Property is neither a variable/field or a method; it is something in between which is always true in your context. An example is weight in a postal parcel: this always is greater than zero.  In Java the following example implementation would follow:

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Rediscovering testing with Horizon: Zero Dawn

Recently Guerrilla Games launched its newest and first open world game: Horizon: Zero Dawn. This got us thinking. Is game testing any different than testing 'regular' software? Together with Ana Barbuta, QA Manager at Guerrilla Games, we held a Meetup to find the answer to this question. In this blog post, we reflect shortly on how we look at testing in general and how this view fits with what we've learned about testing games.

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Production ready AWS ECS (EC2 Container Service)

Are you looking to run Docker containers on AWS? Or are you looking to use AWS ECS (EC2 Container Service)? Does it need to be production ready?

If so, then speed up your process and be ready today by looking at my GitHub repository on ECS. It contains infrastructure as code with Terraform for a quick production ready setup. But most importantly it contains information on how the infrastructure is setup. It explains why things are done in a certain way and where to watch for. And finally, shows how to do simple but fully automatic deployments.

If you live in the Netherlands then join me at the Open Kitchen: Simplify DevOps with AWS ECS

Refactoring to Microservices – Using a Document as State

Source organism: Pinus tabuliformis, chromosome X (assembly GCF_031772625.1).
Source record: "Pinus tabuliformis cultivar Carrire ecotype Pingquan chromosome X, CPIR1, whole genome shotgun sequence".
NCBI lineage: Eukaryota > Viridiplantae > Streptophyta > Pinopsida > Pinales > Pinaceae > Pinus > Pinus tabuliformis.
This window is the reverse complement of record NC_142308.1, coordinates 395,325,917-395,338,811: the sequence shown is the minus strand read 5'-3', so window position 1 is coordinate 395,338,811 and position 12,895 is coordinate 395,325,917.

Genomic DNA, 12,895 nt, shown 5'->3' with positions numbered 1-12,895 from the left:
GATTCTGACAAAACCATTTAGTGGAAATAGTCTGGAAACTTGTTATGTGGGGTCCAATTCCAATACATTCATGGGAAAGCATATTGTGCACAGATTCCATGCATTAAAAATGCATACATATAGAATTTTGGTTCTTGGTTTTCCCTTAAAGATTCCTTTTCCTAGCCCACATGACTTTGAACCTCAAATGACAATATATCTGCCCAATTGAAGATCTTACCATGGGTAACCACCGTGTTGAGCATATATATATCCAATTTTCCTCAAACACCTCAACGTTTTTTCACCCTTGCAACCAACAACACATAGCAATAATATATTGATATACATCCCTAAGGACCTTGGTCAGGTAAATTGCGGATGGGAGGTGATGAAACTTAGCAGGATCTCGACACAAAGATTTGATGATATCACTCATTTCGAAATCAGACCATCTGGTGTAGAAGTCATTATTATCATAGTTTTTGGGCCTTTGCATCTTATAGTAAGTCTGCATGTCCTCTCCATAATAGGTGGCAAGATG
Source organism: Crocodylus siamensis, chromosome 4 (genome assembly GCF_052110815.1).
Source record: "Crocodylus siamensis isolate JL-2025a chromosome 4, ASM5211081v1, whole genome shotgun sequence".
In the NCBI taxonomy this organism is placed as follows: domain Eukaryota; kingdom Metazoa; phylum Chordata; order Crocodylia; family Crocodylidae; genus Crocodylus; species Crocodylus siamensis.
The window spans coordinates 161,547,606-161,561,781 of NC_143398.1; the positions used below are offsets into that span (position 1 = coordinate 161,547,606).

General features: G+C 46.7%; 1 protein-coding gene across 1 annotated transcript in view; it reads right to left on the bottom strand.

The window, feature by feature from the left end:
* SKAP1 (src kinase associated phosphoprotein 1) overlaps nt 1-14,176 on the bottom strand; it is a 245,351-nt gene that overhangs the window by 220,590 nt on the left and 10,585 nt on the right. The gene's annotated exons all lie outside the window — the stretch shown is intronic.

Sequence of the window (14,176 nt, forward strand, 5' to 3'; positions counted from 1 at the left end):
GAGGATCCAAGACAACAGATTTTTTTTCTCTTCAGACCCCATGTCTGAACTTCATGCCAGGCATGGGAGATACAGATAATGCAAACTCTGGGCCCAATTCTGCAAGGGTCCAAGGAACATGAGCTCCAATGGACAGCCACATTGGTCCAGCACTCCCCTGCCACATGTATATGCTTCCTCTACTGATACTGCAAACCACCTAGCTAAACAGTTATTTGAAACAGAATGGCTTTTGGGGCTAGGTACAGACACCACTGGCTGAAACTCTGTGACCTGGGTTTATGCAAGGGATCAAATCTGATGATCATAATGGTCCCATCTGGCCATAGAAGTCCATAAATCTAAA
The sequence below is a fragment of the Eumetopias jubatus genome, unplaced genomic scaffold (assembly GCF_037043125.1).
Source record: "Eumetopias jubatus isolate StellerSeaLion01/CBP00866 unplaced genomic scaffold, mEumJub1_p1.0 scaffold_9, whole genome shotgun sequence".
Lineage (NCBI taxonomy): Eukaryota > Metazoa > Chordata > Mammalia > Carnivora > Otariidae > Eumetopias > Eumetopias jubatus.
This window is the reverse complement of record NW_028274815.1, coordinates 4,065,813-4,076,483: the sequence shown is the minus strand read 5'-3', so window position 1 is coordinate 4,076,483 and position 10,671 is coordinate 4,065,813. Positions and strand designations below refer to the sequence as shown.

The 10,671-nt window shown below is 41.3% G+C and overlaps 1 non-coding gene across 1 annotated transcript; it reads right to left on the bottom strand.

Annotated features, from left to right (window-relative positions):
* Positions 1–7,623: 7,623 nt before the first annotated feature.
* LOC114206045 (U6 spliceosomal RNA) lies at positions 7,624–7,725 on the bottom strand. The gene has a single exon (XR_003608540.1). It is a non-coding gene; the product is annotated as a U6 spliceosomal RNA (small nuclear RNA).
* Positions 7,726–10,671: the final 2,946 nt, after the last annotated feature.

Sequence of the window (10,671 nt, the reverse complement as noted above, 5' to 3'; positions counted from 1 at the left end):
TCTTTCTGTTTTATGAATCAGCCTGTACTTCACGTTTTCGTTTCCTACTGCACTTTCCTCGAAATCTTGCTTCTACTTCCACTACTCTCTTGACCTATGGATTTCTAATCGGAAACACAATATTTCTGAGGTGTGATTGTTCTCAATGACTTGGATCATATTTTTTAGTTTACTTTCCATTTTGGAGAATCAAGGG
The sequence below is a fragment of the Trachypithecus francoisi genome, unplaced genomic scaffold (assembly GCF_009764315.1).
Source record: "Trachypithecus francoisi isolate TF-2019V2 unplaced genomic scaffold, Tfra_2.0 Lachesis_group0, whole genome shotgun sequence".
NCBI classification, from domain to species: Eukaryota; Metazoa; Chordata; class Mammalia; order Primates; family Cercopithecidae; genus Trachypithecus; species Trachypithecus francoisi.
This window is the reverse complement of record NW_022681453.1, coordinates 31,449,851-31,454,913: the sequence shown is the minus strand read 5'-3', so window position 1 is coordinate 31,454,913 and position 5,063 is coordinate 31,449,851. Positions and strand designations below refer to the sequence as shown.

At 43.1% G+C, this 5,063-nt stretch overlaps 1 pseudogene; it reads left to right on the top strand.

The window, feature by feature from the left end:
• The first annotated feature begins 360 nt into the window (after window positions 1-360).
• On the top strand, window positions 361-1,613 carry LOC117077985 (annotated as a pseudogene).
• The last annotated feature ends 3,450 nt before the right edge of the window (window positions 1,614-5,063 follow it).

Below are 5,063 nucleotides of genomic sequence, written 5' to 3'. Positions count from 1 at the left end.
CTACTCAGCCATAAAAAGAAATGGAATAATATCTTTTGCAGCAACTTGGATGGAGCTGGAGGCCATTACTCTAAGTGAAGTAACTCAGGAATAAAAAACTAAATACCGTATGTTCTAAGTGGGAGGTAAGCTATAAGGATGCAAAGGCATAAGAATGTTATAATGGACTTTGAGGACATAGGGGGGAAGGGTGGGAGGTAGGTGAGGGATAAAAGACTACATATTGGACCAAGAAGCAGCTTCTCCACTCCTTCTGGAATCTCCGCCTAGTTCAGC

In a previous installment of our Microservice refactoring effort, I’ve introduced a ShopManager and a Clerk to implement the shopping process (see this blog). I ended up with a JSON document transferred between services. To make life easy for myself I just parsed all of the document using Spring magic. This time I will discuss the downside of this strategy and show an alternative.

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Why microservices fail

Gianna has joined Avidoo Inc., a productivity platform, as a senior software engineer. In a kick-off meeting with the rest of her team, she brings up the subject of microservices and whether the team has adopted them in any way. She immediately gets a strong reaction.
“We have tried adopting microservices, but they don’t work”, Byron offers.
“It became a terrible mess!”, Kary adds.
Gianna blinked her eyes three times expecting some kind of elaboration, but none followed.
After an uncomfortable silence, Gianna asks: “So what happened?”
“At first it was great. Every time we were asked to create something new we had the opportunity to add a service and use whatever languages and frameworks we wanted to experiment with. We exposed REST APIs on systems it needed to collaborate with or worked on their databases directly. But after a while, things started to break more and more often and development slowed to a crawl.”
Gianna sighs. It sounds to her like her team had been building a distributed monolith, while what they had meant to build were microservices.